15 February 2016

Guest Post: Effectively managing a mentally ill employee

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Effectively managing a mentally ill employee will challenge the most experienced and skilled manager. Various legal claims can follow decisions to either change work arrangements or terminate the employment of such employees. Only disciplined and careful management will reduce the risk of successful legal claims being made. 

Why is management of these employees problematic?

Firstly there has been a significant increase in the reporting of mental illness in the community. Employers are required to deal with the issue just as they are with respect to the other expectations of the workplace with respect to such issues as flexible work hours.

Secondly, an awareness is required of the respective obligations imposed upon employers, employees and WorkCover agents under the WorkCover regulatory regime.

Thirdly, there are obligations imposed on employers to make reasonable adjustments to employment arrangements for mental disability under anti-discrimination legislation.

Fourthly, employees have protected rights under the Fair Work Act with respect to unfair dismissal, temporary absences and adverse action.

However employers should not despair totally as there are defences available that will allow for either changes to be made to or termination of employment in circumstances where adjustments either would be ineffective or not reasonably feasible.

Keeping at the forefront of one’s mind that detailed medical opinion is required and that an employee must be fully involved in the process before any decisions are made with respect to employment, will provide good guidance for employers.

Specialist medical opinion must address a number of relevant aspects including most importantly an employee’s future capacity to perform the inherent requirements of their employment. An employee must be given time to see whether their condition will recover to a point that allows them to perform their role and to participate in the process of assessment required to be undertaken by an employer.  At the same time employees are obliged to cooperate and follow the reasonable directions of their employer during that assessment process.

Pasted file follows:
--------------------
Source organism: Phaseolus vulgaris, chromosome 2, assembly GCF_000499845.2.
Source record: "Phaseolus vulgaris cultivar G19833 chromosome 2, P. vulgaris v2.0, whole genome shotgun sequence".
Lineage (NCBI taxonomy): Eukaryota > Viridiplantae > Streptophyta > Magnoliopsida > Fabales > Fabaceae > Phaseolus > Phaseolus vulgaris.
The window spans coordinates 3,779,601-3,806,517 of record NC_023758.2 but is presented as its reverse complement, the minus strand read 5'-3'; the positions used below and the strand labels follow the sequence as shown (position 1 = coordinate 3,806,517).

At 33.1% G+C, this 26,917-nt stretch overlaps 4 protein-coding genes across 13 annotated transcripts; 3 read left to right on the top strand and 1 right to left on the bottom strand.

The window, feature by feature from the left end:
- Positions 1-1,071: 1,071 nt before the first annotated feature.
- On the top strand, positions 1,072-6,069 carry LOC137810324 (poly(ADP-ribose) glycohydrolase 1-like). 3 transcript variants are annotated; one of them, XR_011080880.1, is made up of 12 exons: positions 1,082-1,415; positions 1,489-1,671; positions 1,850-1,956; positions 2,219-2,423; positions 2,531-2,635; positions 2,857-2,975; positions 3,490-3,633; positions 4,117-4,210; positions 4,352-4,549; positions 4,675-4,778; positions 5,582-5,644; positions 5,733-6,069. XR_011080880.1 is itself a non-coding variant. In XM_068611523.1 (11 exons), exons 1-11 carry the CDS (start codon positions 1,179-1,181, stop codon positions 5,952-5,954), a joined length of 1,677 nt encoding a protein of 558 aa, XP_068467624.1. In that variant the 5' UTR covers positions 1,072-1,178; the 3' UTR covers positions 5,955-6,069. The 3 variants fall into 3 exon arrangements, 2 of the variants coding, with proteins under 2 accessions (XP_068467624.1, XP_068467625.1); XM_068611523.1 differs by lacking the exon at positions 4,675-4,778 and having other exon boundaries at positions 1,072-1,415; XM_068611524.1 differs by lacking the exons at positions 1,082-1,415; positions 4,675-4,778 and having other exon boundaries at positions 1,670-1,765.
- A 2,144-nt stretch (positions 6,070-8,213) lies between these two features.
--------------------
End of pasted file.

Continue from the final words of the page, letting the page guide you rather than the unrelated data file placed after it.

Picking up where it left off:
Further when employers are assessing what can be done to assist an employee, they also need to be weighing up the cost and impact of providing that assistance before making any decisions about the employment of the employee.

What is certain is that patience, empathy and persistence are required of an employer!

Sean Millard, Partner of CCI Law will be speaking at Akolade's upcoming 10th Fundamentals of Workplace Law in Melbourne on Managing the return to work of employees suffering mental illness.

Since 1987 Sean has been providing advice to employers with respect to employee/contractor issues, WorkCover and Occupational Health & Safety, employment contracts, employment issues arising out of the sale of businesses, discrimination, investigations, enterprise agreements and industrial disputes.
In his role as Principal, Sean also provides the role of In House Legal Counsel to the Victorian Chamber.
Sean is a graduate of Melbourne University Law School and is a Law Institute of Victoria Accredited Specialist in Workplace Relations. He holds a diploma from the Australian Institute of Company Directors Programme. Sean is a member of the Industrial Relations Society of Victoria and the Australian Corporate Lawyers Association.
Before joining CCI Lawyers in 2010, Sean had worked in mid size CBD legal practices.

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